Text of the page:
I have always been fascinated by Russian development in all its aspects: photography, science, astronomy and now also in applications. In a country where VK is sweeping against Facebook and Twitter, it is normal for alternatives to such specific services as Vine to appear.
Coub is the Russian answer to Vine, but the most surprising thing is that they have the same life span. You probably haven’t heard of it, but leading Spanish ex-viners have decided to give it a go, in what appears to be a sharp bout of homelessness.
Vine was created in June 2012 by Dom Hofmann and Rus YusuPov. At the end of that same year, Twitter took over the platform, and it was officially launched in January 2013. It was a before and after for many personalities who now accumulate followers on other social networks. Everything has an end, and Vine closed its doors for good on January 17 of this year.
Some viners they claimed that “he had been dead for a few months”, and from that moment on many began to consider the idea of migrating to Coub. This Russian platform takes its name from ‘Cobb’, the protagonist of ‘Inception’.
It was also founded in 2012, but we had to wait until December 2013 to see the iOS app. Isaac F. Corrales, one of the viners best known, assures that “when Vine died, Coub ran as a surrogateAnyway, the approach at the time seemed different:
“We were all obsessed with migrating to Instagram.”
It is striking that these days we are living a exodus of ex-viners to Coub, and Isaac points to @DanielFez as responsible for this mass return. Despite being in operation for several years, it is far from perfect. He believes that Vine’s 1: 1 videos were much more aesthetic and the six-second limitation (on Coub you have 10) required you to be more creative:
Also, Isaac believes that the design of the app “is quite poor” and misses the integration with Twitter. Adrián Justel (@ChupyKusa) and Diego Gil Hernández (algopasacondiego) also acknowledge that they have only been using it for several days.
Among the shortcomings they comment, they regret that “almost nobody knows Coub” and that there is no possibility of commenting on the publications: “that communicative part with the followers is missing,” says Diego.
Adrián thinks that this is precisely one of his potentials: “as almost no one knows him, people are not tied to creating quality content for his 200,000 followers. There is a certain freedom for creation that means that videos are being published with a style very similar to that of the first vines “.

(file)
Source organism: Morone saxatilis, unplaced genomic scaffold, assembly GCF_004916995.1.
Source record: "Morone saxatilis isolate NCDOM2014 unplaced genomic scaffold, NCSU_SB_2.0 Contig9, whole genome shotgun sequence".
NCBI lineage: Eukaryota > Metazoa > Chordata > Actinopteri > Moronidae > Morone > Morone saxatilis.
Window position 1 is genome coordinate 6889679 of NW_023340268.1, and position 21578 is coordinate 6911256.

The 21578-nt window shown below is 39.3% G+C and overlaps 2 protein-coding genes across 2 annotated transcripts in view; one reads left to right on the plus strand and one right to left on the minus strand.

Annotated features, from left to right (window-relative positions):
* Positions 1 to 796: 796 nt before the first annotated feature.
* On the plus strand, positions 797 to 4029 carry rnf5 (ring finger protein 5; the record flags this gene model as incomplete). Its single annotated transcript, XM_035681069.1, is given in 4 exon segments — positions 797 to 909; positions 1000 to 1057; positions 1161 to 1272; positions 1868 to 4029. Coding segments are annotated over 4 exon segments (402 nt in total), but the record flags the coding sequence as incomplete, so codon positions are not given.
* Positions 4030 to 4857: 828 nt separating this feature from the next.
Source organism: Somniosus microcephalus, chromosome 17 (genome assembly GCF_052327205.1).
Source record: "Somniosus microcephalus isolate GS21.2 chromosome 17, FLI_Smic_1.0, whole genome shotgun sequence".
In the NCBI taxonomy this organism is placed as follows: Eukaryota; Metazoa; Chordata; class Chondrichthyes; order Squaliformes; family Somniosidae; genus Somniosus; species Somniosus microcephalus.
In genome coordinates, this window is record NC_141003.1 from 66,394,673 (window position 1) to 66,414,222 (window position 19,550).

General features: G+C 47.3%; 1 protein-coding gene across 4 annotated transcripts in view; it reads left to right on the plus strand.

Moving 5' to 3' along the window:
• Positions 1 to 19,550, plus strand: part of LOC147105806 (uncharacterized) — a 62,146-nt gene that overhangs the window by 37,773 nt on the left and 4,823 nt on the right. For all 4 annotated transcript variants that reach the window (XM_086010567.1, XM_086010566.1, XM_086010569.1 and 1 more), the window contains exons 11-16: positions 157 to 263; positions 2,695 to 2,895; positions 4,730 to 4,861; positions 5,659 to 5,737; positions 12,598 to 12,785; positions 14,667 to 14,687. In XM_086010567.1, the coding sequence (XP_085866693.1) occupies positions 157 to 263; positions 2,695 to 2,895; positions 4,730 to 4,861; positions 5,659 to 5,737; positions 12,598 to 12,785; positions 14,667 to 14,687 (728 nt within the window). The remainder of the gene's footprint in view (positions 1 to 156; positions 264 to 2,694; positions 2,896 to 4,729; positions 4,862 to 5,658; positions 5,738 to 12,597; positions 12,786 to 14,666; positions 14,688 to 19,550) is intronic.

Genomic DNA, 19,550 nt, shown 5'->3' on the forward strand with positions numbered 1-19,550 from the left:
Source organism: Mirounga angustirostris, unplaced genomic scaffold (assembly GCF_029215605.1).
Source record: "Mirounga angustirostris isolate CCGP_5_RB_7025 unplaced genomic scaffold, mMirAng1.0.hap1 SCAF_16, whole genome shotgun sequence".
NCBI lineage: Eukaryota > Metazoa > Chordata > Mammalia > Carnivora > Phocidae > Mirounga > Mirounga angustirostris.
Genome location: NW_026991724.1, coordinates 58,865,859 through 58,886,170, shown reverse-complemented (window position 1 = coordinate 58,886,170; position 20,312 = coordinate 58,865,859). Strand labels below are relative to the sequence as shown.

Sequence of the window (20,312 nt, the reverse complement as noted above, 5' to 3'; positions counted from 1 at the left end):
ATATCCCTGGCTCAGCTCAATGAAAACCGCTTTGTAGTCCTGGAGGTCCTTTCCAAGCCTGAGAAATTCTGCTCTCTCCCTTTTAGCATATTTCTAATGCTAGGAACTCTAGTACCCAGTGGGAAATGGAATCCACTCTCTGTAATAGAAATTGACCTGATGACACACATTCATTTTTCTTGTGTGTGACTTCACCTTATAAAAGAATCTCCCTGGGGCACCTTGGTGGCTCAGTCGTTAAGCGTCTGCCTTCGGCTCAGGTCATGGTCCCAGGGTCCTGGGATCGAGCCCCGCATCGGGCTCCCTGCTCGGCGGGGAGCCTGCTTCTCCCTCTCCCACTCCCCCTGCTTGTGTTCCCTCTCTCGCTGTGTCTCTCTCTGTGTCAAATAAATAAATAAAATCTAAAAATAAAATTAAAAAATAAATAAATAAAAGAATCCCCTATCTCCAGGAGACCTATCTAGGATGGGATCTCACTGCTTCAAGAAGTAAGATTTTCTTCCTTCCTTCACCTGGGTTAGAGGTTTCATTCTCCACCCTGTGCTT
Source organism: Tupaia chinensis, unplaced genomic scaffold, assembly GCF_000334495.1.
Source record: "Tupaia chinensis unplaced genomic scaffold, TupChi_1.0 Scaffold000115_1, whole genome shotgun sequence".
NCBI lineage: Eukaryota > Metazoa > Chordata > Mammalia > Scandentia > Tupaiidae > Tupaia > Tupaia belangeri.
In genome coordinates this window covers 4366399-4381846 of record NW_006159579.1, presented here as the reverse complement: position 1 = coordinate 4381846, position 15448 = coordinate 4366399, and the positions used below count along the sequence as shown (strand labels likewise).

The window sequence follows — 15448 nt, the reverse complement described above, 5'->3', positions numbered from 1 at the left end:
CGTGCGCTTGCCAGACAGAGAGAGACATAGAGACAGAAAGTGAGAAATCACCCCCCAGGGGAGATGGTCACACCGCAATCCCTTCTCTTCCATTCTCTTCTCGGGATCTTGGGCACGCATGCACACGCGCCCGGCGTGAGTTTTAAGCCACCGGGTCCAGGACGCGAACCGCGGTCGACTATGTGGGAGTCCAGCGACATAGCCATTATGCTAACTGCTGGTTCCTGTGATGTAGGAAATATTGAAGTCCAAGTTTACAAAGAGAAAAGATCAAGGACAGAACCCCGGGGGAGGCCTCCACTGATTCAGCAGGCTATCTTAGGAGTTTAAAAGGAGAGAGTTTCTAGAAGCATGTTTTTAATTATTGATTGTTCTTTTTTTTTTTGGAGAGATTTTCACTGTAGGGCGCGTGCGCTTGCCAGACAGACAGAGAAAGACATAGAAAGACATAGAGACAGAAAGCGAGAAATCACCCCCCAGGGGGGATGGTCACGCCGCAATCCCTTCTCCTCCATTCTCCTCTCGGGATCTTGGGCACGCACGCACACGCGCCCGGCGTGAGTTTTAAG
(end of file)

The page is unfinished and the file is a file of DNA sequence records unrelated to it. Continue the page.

Currently, Coub does not offer any system of partnership with the creators, although advertising is shown on the platform. Adrián does not think it is a big problem, since “usually with partners, creators usually earn little. The salaries always come from advertising.”
Why do you keep hooking this format?
Getting inspired In the main functionalities of Snapchat, Instagram has been growing unstoppably. Videos also loop, so one might wonder why choose an “unknown” social network over one that already has a huge community.
Diego believes “there is a saturation of content on Instagram”, and Coub is a “very practical application to search this type of publications”. For Adrián, the key is still duration:
“Creating 10-second content is easy and affordable for everyone.”
Isaac also points to this aspect as a winning point: “the loop makes the first time you see it and the second it makes you more funny. The trick is to end the joke at the last moment, even cutting off the last word, you’ll want to see it again to get to that moment. ”
The question now is how long it will last
Vine was a strong application, “backed” by Twitter, and yet it ended up being forgotten in just a few years. One might think that Coub, being practically identical, will end the same way.
Isaac believes that it will be “something temporary”, and Diego assures that he is experiencing a very big growth. Obviously, the weight is on their shoulders right now, as they are the ones leading this return to the microvideos in loop.
To give us an idea, Isaac has amassed almost 1,500 followers in one day, a figure quite far from the 42,000 followers he has on Twitter or the 52,000 he has on Instagram. These figures are still far from the 85,000 followers he had on his Vine account.
What is clear is that the Vine community is back, although it has a different name: “viners WhatsApp groups are back up and runningThere is a very good atmosphere and the desire to do bullshit again. “Isaac sums it up perfectly with that phrase. Overnight, Coub has been in the spotlight again. Now it’s up to them to stop being relevant in the same way.
If you dare to try it, it is best to install the application for Android or iOS.
On Magnet | And Twitter killed humor: the end of Vine, explained by those who made it great